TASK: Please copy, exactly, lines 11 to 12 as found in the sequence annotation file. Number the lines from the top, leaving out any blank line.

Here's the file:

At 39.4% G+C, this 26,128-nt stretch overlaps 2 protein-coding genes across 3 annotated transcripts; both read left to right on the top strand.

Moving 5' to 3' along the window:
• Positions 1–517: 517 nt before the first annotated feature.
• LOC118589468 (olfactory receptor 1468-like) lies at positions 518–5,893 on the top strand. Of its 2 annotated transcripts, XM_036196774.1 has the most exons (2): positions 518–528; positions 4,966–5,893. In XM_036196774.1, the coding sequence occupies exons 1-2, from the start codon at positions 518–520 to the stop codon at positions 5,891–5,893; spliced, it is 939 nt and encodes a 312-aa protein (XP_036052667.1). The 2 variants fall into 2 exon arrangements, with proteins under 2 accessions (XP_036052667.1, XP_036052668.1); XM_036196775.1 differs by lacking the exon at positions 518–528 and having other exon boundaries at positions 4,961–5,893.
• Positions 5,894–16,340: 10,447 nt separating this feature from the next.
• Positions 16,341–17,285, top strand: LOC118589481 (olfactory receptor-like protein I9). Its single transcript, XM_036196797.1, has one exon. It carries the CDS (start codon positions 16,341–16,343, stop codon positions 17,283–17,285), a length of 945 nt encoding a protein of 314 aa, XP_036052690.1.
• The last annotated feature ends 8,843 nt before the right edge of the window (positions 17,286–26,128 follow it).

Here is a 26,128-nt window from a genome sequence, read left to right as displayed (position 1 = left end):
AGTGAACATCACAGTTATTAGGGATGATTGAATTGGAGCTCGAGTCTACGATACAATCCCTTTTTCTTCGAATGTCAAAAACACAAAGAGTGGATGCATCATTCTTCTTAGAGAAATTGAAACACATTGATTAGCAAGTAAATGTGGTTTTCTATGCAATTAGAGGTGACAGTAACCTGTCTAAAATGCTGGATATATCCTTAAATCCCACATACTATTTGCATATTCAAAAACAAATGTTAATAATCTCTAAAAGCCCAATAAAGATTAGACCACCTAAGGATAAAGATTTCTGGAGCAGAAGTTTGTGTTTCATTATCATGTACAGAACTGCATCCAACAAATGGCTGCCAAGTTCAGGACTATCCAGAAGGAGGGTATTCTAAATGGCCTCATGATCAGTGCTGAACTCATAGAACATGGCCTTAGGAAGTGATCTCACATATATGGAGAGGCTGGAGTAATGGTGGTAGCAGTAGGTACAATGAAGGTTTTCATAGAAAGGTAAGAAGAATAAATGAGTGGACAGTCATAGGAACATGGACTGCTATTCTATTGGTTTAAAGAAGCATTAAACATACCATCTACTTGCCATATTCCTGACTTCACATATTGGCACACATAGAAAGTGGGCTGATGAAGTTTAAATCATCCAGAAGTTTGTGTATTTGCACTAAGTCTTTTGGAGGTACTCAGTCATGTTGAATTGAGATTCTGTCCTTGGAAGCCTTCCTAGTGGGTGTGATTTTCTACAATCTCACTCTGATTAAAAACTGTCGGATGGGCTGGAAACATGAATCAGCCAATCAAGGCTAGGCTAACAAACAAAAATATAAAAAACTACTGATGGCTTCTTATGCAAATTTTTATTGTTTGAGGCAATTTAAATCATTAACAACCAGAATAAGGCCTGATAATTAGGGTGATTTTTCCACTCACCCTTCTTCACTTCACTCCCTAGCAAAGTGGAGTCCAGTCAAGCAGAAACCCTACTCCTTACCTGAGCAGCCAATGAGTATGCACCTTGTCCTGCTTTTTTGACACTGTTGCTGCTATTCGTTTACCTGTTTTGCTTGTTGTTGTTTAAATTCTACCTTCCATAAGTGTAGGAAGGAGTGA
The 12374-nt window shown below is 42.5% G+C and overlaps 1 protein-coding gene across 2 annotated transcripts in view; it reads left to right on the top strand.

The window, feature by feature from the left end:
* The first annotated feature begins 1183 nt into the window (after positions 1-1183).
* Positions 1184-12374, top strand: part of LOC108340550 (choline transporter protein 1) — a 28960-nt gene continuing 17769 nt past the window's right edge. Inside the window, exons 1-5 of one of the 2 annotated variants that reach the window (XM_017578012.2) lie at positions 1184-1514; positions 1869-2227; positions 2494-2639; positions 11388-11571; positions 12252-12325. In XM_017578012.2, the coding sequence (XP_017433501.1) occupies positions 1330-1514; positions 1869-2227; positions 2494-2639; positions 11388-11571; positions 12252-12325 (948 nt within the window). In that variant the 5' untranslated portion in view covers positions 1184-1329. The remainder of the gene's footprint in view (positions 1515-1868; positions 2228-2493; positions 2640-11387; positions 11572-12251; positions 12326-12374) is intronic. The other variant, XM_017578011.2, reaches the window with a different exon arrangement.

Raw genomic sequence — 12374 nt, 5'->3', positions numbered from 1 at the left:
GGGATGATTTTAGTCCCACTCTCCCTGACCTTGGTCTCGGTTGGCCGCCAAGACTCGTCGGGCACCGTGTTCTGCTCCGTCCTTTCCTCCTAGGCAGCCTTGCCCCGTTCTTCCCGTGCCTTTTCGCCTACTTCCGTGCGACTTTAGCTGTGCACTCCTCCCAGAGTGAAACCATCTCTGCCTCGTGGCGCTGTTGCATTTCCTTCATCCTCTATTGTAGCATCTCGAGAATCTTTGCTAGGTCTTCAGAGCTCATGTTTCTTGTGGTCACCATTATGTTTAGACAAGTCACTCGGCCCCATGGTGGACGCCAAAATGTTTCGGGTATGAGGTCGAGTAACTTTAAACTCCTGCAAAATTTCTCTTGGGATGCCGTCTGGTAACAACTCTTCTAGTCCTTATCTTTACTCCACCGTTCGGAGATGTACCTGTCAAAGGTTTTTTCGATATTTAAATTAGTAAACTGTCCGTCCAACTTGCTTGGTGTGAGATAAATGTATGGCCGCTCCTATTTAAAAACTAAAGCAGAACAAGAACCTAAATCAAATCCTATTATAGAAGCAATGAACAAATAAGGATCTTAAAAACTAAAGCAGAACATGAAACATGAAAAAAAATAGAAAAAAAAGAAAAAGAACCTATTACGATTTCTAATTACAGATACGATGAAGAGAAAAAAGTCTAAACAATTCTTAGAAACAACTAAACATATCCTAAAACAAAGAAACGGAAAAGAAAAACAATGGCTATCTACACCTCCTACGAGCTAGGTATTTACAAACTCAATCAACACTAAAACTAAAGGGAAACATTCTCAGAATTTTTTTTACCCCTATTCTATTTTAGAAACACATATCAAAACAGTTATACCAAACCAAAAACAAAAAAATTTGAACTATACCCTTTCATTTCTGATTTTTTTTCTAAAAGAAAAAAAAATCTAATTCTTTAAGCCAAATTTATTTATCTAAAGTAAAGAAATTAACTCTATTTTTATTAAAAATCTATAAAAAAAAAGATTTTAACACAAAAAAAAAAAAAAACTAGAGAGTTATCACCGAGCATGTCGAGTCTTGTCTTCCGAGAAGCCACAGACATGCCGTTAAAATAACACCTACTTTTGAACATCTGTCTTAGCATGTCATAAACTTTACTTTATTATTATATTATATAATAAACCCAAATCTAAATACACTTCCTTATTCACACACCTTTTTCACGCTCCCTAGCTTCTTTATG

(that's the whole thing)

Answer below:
The window, feature by feature from the left end:
* The first annotated feature begins 1183 nt into the window (after positions 1-1183).